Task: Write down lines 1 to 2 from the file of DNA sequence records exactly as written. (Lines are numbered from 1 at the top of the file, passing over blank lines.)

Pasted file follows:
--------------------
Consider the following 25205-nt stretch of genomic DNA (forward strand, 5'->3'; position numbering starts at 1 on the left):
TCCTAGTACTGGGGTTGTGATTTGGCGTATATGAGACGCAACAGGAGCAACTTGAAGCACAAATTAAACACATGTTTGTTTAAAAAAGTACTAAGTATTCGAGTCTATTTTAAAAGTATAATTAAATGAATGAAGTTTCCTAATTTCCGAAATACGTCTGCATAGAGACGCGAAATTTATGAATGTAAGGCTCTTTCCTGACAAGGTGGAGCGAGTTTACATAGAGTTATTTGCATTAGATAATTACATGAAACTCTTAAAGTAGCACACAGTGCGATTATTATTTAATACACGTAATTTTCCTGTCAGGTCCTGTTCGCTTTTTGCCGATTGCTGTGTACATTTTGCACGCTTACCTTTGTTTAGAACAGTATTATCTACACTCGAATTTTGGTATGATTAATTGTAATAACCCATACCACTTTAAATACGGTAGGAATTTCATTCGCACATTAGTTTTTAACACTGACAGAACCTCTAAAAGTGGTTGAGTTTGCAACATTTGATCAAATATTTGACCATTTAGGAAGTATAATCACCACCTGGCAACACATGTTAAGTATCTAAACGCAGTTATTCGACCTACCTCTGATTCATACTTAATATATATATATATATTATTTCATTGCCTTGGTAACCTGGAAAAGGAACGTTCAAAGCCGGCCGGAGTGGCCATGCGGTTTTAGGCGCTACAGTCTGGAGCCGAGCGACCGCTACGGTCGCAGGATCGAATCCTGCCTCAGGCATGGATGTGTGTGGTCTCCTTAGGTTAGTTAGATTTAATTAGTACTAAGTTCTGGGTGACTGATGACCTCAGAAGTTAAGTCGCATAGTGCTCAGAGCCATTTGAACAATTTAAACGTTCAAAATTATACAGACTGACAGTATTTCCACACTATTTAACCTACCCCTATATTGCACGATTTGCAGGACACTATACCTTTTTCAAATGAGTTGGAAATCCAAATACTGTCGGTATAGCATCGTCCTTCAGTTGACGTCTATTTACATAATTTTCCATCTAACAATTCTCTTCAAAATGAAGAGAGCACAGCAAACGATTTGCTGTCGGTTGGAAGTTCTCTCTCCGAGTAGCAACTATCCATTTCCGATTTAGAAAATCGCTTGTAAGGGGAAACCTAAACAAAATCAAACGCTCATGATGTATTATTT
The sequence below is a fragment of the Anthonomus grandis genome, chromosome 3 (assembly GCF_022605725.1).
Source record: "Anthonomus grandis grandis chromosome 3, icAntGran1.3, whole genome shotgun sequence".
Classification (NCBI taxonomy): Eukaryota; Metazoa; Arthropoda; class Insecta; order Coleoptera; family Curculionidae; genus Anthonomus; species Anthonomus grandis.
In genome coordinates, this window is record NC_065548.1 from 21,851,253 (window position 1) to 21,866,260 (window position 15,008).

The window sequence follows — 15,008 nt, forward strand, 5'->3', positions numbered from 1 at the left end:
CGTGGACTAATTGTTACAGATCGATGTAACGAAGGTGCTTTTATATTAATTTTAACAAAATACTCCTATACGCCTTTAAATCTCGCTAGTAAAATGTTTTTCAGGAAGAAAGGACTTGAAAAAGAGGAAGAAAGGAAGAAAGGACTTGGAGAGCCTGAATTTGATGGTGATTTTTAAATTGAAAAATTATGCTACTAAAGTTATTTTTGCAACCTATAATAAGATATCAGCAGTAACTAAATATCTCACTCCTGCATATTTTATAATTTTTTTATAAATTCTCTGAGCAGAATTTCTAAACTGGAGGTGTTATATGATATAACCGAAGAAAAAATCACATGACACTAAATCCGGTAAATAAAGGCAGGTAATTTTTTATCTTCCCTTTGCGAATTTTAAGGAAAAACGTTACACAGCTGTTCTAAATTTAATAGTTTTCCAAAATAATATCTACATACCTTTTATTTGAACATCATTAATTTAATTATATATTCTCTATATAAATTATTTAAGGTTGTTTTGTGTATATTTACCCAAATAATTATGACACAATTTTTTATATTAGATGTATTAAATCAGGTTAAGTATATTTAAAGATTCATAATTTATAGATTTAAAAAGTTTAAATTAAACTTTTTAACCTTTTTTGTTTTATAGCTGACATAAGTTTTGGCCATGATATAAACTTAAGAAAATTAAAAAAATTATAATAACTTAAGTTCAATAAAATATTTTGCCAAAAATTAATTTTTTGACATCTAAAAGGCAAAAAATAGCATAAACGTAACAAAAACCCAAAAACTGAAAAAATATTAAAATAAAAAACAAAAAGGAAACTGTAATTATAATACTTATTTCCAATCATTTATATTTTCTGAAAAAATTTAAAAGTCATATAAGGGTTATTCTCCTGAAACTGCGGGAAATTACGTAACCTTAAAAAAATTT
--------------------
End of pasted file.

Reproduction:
Consider the following 25205-nt stretch of genomic DNA (forward strand, 5'->3'; position numbering starts at 1 on the left):
TCCTAGTACTGGGGTTGTGATTTGGCGTATATGAGACGCAACAGGAGCAACTTGAAGCACAAATTAAACACATGTTTGTTTAAAAAAGTACTAAGTATTCGAGTCTATTTTAAAAGTATAATTAAATGAATGAAGTTTCCTAATTTCCGAAATACGTCTGCATAGAGACGCGAAATTTATGAATGTAAGGCTCTTTCCTGACAAGGTGGAGCGAGTTTACATAGAGTTATTTGCATTAGATAATTACATGAAACTCTTAAAGTAGCACACAGTGCGATTATTATTTAATACACGTAATTTTCCTGTCAGGTCCTGTTCGCTTTTTGCCGATTGCTGTGTACATTTTGCACGCTTACCTTTGTTTAGAACAGTATTATCTACACTCGAATTTTGGTATGATTAATTGTAATAACCCATACCACTTTAAATACGGTAGGAATTTCATTCGCACATTAGTTTTTAACACTGACAGAACCTCTAAAAGTGGTTGAGTTTGCAACATTTGATCAAATATTTGACCATTTAGGAAGTATAATCACCACCTGGCAACACATGTTAAGTATCTAAACGCAGTTATTCGACCTACCTCTGATTCATACTTAATATATATATATATATTATTTCATTGCCTTGGTAACCTGGAAAAGGAACGTTCAAAGCCGGCCGGAGTGGCCATGCGGTTTTAGGCGCTACAGTCTGGAGCCGAGCGACCGCTACGGTCGCAGGATCGAATCCTGCCTCAGGCATGGATGTGTGTGGTCTCCTTAGGTTAGTTAGATTTAATTAGTACTAAGTTCTGGGTGACTGATGACCTCAGAAGTTAAGTCGCATAGTGCTCAGAGCCATTTGAACAATTTAAACGTTCAAAATTATACAGACTGACAGTATTTCCACACTATTTAACCTACCCCTATATTGCACGATTTGCAGGACACTATACCTTTTTCAAATGAGTTGGAAATCCAAATACTGTCGGTATAGCATCGTCCTTCAGTTGACGTCTATTTACATAATTTTCCATCTAACAATTCTCTTCAAAATGAAGAGAGCACAGCAAACGATTTGCTGTCGGTTGGAAGTTCTCTCTCCGAGTAGCAACTATCCATTTCCGATTTAGAAAATCGCTTGTAAGGGGAAACCTAAACAAAATCAAACGCTCATGATGTATTATTT